“,,,06:00.0,”The CBS4 I-Team uncovered ambulance companies that could be putting your health and safety at risk. Kathy Curran has been working with the I-Team and shows us how some emergency care providers are in need of their own critical care.
Abdullah Rehayem, Office of Emergency Medical Services:
“All ambulance providers have the goal of providing the best patient care they can.”
The goal is quality patient care but the I-Team has discovered when 911 is dialed in some communities patient safety may be on the line.
Phil Ethier, State Inspector:
“What we look for are any deficiencies that could effect life or safety of patients, crews or the general public.”
And that’s what state inspector Phil Ethier and his crew found while making the rounds at several emergency care providers across the state. The I-Team researched hundreds of 2005 inspection reports and complaints. When we looked into Northshore Ambulance in Salem we found what inspectors call a quote “service in crisis.” Trucks were littered with trash and dirt, dried brown fluid was spattered inside the patient area of one ambulance. Even more troubling, some life-saving drugs and equipment were outdated and trucks here were missing critical supplies including narcotics.
Abdullah Rehayem, OEMS:
“That’s very serious. If they don’t have these medications naturally that can impact patient care.”
“When they expire they may have a totally different reaction to the patient.”
The compliance history at Northshore resembles a rollercoaster moving between poor and fair.
Kevin Federico, Northshore Ambulance:
“I can tell you we have a new management team in place and we’re going to end that rollercoaster ride from going from poor to fair and we’re going to make it excellent.”
At the Fall River Fire Department, more problems. Three of the five ambulances were pulled off the street during the state’s visit. Inspectors found contaminates on several spots inside. There was vomit in a suction cannister. Drugs were expired and stored at the wrong temperature.
Fall River was also cited for improper care of patients. According to state records, one paramedic gave a patient with heart problems the wrong medication. In another case drugs were administered that weren’t even needed.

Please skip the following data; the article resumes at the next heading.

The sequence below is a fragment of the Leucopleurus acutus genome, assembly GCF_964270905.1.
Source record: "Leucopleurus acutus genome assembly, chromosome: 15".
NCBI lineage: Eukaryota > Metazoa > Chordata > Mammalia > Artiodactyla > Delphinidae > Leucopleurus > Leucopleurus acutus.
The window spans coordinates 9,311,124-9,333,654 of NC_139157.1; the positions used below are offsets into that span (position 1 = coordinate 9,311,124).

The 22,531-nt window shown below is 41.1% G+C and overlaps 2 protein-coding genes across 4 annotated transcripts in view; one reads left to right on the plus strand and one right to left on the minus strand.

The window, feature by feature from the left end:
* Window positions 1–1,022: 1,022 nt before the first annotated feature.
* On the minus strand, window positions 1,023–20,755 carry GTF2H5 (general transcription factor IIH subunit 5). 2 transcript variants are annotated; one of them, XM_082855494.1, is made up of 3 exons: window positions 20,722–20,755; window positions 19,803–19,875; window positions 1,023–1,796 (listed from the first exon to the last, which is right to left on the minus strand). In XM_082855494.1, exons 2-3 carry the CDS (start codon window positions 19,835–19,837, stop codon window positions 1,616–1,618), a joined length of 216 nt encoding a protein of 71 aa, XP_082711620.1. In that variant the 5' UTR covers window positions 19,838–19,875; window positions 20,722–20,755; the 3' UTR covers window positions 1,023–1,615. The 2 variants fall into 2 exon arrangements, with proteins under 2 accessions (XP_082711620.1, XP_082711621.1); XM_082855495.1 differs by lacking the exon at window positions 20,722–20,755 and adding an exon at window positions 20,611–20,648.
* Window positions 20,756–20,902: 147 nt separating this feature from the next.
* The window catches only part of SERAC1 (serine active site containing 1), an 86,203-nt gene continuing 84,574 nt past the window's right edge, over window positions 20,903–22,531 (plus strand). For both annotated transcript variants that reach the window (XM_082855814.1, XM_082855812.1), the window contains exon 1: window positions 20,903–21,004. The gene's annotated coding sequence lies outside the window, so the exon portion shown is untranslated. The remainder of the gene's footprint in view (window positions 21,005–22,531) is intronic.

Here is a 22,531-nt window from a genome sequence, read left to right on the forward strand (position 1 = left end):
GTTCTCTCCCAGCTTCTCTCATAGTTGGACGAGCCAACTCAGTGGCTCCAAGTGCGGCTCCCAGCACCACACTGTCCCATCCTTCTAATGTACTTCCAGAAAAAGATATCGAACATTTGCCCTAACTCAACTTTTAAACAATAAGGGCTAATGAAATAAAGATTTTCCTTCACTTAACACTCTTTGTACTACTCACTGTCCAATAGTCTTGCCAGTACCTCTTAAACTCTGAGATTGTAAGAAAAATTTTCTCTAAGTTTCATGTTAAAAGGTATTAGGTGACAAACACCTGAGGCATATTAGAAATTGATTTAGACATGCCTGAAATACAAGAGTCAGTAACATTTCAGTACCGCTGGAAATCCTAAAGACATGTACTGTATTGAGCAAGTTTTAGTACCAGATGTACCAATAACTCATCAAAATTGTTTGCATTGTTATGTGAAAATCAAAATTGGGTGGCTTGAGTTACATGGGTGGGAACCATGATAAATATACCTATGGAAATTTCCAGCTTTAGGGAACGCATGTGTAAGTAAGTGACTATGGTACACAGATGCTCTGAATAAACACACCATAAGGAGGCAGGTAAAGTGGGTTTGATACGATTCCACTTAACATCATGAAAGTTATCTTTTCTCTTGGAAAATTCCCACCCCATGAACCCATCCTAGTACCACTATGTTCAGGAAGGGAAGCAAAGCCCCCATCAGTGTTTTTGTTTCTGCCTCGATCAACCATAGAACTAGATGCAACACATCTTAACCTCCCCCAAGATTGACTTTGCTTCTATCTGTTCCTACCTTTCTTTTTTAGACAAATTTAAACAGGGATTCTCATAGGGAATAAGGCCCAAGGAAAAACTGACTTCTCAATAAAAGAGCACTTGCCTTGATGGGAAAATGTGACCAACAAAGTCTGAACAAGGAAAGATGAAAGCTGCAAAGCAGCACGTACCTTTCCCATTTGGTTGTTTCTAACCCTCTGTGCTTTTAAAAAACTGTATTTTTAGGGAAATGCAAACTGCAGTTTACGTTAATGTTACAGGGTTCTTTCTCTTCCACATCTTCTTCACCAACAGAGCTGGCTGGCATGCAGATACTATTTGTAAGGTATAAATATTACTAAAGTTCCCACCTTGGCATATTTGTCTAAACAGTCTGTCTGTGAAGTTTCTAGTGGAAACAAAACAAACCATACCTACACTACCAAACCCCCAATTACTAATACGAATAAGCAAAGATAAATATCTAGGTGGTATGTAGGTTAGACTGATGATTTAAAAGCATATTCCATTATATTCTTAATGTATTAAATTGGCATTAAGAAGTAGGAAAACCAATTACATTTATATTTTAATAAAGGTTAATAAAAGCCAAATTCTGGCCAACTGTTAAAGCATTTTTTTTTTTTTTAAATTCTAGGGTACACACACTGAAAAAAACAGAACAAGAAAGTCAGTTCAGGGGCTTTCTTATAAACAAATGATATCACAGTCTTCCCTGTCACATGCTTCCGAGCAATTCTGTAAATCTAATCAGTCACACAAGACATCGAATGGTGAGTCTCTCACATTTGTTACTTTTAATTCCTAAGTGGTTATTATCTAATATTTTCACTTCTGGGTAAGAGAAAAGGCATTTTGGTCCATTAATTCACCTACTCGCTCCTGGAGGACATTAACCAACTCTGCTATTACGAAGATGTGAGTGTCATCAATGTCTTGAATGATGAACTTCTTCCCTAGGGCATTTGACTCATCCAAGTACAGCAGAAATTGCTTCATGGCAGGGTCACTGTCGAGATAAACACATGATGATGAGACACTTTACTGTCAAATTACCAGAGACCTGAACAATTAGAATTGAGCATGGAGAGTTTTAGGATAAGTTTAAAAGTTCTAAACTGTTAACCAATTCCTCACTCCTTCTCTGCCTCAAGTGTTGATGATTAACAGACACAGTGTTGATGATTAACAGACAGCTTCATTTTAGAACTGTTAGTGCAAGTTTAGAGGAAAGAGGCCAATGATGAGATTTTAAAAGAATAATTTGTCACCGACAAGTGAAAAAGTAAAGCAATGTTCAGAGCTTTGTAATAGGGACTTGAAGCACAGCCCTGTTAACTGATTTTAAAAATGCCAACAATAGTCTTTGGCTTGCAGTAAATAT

Chief David Thiboutot, Fall River Fire:
“We’re doing everything we can to correct that mistake.”
Chief David Thiboutot admits mistakes were made. He says his crews were scrambling to keep up due to an increase in the number of calls.
“You believe you grew too big too fast”?
Chief David Thiboutot:
“In a few words I believe that’s the majority of the problems here.”
Overall the state’s largest ambulance service provider, American Medical Response (AMR,) passes the state’s inspection but the I-Team discovered trouble spots at their Natick, New Bedford and Northampton bases. In Natick, inspectors said the bar is set very low. Sanitary conditions were very poor. They were also investigated for improper patient care.
EMT’s were reprimanded for not checking a patient’s vital signs before moving her from a hospital to a rehab. During the ride the patient went into cardiac arrest. The crew did CPR but never used a defibrillator and the patient died.
In New Bedford the state says AMR’s base is “deplorable and hazardous.” In Northampton it was a “disaster.” In an e-mail AMR officials tell the I-Team they’ve taken action to remedy the issues cited by the state.
Phil Ethier, Inspector:
“We certainly are the watchdog for the victim lying in the street.”
Here’s the end result. The state has given Northshore Ambulance and Fall River Fire Dept six months to turn things around. They both received provisional licenses. It’s Fall River’s second in a row. If you would like to check on an ambulance service in your area or file a complaint, you can call the State’s Office of Emergency Medical Services at (617)753-7300 or obtain a faxable complaint form online.” alt=”I-Team Uncovers Ambulance Violations” />© MMVI, CBS Broadcasting Inc. All Rights Reserved.